3D printing technology, also known as "additive manufacturing technology", is a new type of rapid prototyping technology that uses light curing, paper lamination, or fused deposition. This technology has been used in jewellery, industrial design, architectural engineering and construction, automotive, dental and medical industries, education, geographic information, civil engineering, firearms and other fields. For the aerospace industry, 3D printing is still a very cutting-edge manufacturing technology. However, in recent years, some of the world-leading aviation manufacturing companies have begun to enter this field gradually, and the results have been noticeable.
With the gradual transition of 3D printing technology to the actual use stage, it will bring substantial technological changes to the aviation creation industry. First of all, 3D printing technology can accelerate the development of new aviation products. Everyone who has worked in design knows that it is not enough to consider the function when designing a product. It is also necessary to consider the feasibility of the process, how to check, how to guarantee the quality, etc. Three-dimensional printing, especially three-dimensional metal printing, makes the design of related core parts completely free from technological constraints.
Secondly, 3D printing technology saves cost. On the side of product prototype development, traditionally, the new product development also requires moulds to manufacture prototypes. Before the product is finalized, the mould does not need a long life, and the cost can be lower, but it is limited. Also, 3D printing technology can significantly save expensive metal materials. Due to the demand for high performance, aircraft need to use costly strategic metal materials. However, the material utilization rate of many parts is very low, most of them are less than 10%, and sometimes even only 2% -5%.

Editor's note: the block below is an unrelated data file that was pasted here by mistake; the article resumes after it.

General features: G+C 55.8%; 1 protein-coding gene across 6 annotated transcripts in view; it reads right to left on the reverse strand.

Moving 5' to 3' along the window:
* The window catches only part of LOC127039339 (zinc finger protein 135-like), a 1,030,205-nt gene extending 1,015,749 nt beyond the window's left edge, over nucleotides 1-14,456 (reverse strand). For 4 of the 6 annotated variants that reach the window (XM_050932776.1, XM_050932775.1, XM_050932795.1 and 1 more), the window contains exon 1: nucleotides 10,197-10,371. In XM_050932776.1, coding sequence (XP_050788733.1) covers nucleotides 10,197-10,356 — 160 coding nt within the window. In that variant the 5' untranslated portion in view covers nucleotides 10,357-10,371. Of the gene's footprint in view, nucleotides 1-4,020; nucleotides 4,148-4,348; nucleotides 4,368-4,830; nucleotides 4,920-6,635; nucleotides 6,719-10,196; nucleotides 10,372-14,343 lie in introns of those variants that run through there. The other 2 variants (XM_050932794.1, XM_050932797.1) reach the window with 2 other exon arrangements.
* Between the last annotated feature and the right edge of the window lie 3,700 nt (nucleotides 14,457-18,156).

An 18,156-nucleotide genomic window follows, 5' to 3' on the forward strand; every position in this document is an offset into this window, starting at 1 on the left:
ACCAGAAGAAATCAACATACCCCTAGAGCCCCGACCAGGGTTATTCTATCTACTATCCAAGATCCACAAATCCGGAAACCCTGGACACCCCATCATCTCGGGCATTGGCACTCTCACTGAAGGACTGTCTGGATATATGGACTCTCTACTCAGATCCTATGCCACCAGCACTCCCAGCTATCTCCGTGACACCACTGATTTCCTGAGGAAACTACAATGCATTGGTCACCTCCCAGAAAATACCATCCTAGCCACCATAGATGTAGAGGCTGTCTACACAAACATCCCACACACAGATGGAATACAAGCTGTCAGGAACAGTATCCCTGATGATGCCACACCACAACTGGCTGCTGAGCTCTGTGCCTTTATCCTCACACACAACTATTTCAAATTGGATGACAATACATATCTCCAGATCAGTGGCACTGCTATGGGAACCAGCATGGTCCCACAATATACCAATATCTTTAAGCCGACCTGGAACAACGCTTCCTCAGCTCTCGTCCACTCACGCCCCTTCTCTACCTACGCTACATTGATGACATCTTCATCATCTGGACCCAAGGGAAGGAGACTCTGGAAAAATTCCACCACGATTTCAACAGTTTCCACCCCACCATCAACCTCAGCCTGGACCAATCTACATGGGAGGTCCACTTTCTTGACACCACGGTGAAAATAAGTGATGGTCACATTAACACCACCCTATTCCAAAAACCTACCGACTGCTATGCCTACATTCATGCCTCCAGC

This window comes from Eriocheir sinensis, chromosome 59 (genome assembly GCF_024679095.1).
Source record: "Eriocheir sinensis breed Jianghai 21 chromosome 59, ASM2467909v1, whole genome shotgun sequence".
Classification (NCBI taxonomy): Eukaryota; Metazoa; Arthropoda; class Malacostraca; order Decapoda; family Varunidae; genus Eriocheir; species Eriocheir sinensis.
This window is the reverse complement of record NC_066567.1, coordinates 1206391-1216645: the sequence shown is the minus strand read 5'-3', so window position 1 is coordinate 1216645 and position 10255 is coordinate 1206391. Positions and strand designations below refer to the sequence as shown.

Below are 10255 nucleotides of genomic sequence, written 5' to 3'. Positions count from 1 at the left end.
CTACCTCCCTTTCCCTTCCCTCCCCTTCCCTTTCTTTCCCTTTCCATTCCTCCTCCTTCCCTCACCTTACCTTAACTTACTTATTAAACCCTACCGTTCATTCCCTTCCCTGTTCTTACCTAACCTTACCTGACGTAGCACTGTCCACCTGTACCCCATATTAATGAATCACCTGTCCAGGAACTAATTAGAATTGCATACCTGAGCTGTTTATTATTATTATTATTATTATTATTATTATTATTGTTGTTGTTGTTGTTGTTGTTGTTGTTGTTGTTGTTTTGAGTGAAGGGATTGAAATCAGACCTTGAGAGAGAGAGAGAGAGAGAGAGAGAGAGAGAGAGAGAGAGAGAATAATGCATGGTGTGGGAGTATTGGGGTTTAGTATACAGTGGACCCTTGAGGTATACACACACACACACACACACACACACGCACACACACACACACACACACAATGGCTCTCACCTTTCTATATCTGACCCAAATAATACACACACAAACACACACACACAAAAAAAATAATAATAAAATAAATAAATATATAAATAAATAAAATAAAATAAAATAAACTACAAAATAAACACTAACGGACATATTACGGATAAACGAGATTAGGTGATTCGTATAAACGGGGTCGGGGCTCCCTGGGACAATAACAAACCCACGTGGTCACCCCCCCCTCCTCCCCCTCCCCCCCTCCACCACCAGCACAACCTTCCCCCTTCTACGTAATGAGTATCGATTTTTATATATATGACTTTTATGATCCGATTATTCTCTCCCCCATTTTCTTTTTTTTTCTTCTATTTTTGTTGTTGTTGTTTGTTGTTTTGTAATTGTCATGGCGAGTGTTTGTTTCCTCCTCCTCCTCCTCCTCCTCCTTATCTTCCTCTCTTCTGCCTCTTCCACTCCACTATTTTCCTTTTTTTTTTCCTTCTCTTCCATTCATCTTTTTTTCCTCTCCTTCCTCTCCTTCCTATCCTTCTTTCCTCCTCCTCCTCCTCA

Besides, 3D printing technology can significantly reduce the weight of aircraft structures. Reducing structural weight is a basic technical requirement for aircraft development, which is directly related to the fuel economy of the aircraft.
As a magical technology, 3D printing has unique advantages. But at the same time, many shortcomings limit its widespread use in the aviation field.
To begin with the technical barrier. Enterprises in developed countries in Europe and the United States have been doing this research for many years, but they still can only make small parts. The protective atmosphere, temperature control, granularity and purity of material composition, printing speed, laser power and spot size adjustment all have strict requirements, and non-trained professionals cannot complete adjustment of related parameters.
Another equally vital point to be considered is the high cost. Still taking 3D printing equipment as an example, the cost of this machine is now around 2 million per set, and it can process 8 tons of products a year. Therefore, it is not possible to use 3D printing technology in mass production.
Last but not least is the quality of 3D printed products. Compared with traditional processing methods, the strength, stiffness and mechanical processability of 3D printing materials are still not mature enough. Due to the additive manufacturing process of layer-by-layer, no matter how tight the layer-to-layer bonding is, it is usually not comparable to traditional process parts. This means that under certain external force conditions, the printed parts are more likely to fail.
In short, only by solving the above problems one by one, can 3D printing technology be fully promoted in the field of aviation manufacturing.